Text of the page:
RaVE Strengthens Community Capacity

RaVE’s efforts are increasing local community coalitions and strengthening community capacity in the Rainier Valley

RaVE’s combined efforts have involved more than 700 individuals from southeast Seattle in a total of 4,112 participant program hours in April through June 2012

RaVE’s outreach and engagement of many community groups including Eritrean, Ethiopian, and Somali elders,  Lao elders,  preschoolers, and high school students  among others has led to an infusion of interest and a growing motivation for Rainier Valley residents to demonstrate the RaVE Grow, Share, Eat model.

Katie from Seattle Tilth and Laura from Rainier Beach HS are collaborating on after-school cooking programs.

The RaVE team members, including the Program Manager, the Public Health Nurse, the Community Kitchens Northwest Program Manager, and the Seattle Tilth Southeast Programs Outdoor Educator are working at increasing community capacity.  Their work has enhanced existing community partnerships and also initiated new working alliances and relationships to sustain the momentum of RaVE in the local community.

The influence of the RaVE Grow Share Eat model  expanded in four directions this quarter:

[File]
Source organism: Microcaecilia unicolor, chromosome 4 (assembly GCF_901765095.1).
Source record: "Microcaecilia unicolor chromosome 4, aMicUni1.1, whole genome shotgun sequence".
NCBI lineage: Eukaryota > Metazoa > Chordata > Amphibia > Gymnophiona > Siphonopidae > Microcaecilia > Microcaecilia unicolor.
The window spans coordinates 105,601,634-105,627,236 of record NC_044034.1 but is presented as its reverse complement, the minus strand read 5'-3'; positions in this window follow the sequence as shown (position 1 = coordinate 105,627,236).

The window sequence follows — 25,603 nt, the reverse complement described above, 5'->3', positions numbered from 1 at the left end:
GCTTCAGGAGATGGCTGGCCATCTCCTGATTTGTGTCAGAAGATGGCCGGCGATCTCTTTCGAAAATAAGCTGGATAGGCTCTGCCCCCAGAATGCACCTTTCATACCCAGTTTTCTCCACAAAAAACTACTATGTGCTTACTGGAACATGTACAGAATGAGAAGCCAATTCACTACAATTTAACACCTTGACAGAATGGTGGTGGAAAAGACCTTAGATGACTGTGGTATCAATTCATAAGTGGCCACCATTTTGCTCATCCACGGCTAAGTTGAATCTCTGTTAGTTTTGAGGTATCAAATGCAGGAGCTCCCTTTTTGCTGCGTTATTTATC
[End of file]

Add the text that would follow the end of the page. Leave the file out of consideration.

1.  Outreach to increase community awareness

  • Market Night at Van Asselt Elementary School where 100 families sampled kale and received market bags full of fresh local produce.
  • GAME Day of Empowerment at South Lake High School when 60 students and teachers ate fresh farm produce.
  • Mayor’s Town Hall at the Ethiopian Mutual Community Association- 45 new people heard about urban farming and the work of RaVE
  • King County Healthy Building Committee Fair and a Brown Bag Lunch for Public Health employees where 50 people and 30 people, respectively, learned about RaVE
  • Special events – RBUFW will be a site for the Friends of Rainier Beach Art Walk
  • Social Media & publications – The RaVE blog and daily updates for Facebook pages are getting two to three likes per day.  The Public Health nurse on the RaVE team also submits frequent RaVE updates for the Public Health reports to the mayor and executive.

Outreach efforts included presentations to the public

RaVE presented at the United Way Breakfast to over 600 attendees and generated some interest in the Grow, Share, Eat Model that has been engaging community residents in healthy eating.

The RaVE Public Health Nurse presented at the National School Based Health Conference on obesity prevention work at schools and referred to the RaVE work and the focus on natural food hubs.

2.    Coalition building to increase community capacity

  • The Community Kitchens Northwest (CKNW) Program Manager and the RaVE Public Health Nurse formed a new partnership with Firefly Kitchens resulting in a combined workshop at the next CKNW coalition meeting in July.
  • RaVE had invited an alliance with FEEST and other groups including Cooking Matters and Public Health to work toward sustaining after-school healthy cooking programs at Rainier Valley  schools. This quarter the RaVE Public Health nurse met with interested agencies including Treeswing and Swedish Hospital about the development of an after-school cooking program coordinator position.

3.    Growing new partnerships